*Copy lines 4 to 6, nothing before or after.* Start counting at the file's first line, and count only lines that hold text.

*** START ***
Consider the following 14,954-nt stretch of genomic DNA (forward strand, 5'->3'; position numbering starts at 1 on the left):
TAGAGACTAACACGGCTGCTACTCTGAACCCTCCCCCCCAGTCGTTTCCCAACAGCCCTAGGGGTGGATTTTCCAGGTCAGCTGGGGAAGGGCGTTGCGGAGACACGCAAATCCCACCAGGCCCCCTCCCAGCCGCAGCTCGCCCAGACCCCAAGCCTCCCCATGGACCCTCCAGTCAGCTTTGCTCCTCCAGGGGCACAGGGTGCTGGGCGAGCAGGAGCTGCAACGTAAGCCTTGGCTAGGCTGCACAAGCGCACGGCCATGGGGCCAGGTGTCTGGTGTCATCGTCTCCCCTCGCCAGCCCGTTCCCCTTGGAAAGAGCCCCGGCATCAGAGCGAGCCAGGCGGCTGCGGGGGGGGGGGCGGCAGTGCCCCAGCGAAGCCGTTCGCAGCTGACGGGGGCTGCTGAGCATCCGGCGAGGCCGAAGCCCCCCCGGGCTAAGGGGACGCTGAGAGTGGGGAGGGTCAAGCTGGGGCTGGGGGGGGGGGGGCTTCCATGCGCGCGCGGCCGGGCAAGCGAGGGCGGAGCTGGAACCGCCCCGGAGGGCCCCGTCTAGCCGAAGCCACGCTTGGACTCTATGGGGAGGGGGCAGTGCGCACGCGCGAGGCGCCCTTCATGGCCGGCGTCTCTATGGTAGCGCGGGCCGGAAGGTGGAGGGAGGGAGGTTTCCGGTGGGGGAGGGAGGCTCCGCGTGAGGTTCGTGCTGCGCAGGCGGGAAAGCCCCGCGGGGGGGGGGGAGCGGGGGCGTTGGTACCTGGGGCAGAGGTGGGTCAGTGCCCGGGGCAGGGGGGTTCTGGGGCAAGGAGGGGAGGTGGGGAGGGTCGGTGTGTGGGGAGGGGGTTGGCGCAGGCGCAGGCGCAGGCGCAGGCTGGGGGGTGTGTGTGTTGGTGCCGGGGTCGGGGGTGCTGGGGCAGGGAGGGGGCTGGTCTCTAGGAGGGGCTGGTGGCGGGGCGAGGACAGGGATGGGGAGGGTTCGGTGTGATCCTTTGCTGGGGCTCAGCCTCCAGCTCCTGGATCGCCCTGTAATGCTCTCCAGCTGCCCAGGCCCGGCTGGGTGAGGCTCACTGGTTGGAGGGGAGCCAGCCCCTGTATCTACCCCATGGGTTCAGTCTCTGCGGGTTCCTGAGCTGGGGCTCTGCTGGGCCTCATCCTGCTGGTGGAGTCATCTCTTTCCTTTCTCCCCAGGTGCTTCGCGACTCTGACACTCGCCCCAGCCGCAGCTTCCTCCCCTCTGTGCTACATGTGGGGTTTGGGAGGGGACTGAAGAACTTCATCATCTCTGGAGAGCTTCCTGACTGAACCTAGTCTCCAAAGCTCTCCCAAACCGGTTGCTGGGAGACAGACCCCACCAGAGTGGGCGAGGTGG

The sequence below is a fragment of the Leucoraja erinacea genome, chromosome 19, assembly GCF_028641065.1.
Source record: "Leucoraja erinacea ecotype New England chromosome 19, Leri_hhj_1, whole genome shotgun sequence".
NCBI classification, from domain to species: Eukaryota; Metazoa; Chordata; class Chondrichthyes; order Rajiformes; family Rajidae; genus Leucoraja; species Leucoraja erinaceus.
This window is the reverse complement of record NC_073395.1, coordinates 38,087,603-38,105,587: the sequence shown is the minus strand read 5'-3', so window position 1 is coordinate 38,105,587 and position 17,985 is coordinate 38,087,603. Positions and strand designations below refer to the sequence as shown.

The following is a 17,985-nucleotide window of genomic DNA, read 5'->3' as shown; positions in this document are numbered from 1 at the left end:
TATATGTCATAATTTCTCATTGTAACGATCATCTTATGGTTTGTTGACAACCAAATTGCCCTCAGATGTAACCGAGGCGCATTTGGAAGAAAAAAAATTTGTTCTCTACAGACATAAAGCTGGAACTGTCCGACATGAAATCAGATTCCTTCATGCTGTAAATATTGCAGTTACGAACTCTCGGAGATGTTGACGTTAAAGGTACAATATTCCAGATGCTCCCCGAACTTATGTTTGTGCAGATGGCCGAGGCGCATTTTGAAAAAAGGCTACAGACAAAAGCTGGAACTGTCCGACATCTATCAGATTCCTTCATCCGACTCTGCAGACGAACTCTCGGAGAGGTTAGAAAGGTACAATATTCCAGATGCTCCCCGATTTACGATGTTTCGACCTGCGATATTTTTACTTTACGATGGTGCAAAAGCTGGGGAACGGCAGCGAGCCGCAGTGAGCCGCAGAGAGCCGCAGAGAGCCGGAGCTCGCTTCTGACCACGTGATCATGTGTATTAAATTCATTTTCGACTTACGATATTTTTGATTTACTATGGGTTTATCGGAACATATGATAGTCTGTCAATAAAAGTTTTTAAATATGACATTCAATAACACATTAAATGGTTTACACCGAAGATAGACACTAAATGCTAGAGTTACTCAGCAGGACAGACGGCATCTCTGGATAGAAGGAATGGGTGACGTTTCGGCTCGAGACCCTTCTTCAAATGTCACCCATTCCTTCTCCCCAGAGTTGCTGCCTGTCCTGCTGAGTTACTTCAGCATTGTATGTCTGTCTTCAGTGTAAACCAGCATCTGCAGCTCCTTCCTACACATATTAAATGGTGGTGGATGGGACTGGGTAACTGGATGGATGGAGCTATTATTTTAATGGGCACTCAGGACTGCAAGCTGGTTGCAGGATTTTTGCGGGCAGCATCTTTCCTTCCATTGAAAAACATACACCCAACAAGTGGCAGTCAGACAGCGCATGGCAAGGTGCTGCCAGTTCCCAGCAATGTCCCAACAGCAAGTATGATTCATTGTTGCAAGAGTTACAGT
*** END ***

Source record: "Leucoraja erinacea ecotype New England chromosome 19, Leri_hhj_1, whole genome shotgun sequence".
NCBI classification, from domain to species: Eukaryota; Metazoa; Chordata; class Chondrichthyes; order Rajiformes; family Rajidae; genus Leucoraja; species Leucoraja erinaceus.
This window is the reverse complement of record NC_073395.1, coordinates 38,087,603-38,105,587: the sequence shown is the minus strand read 5'-3', so window position 1 is coordinate 38,105,587 and position 17,985 is coordinate 38,087,603. Positions and strand designations below refer to the sequence as shown.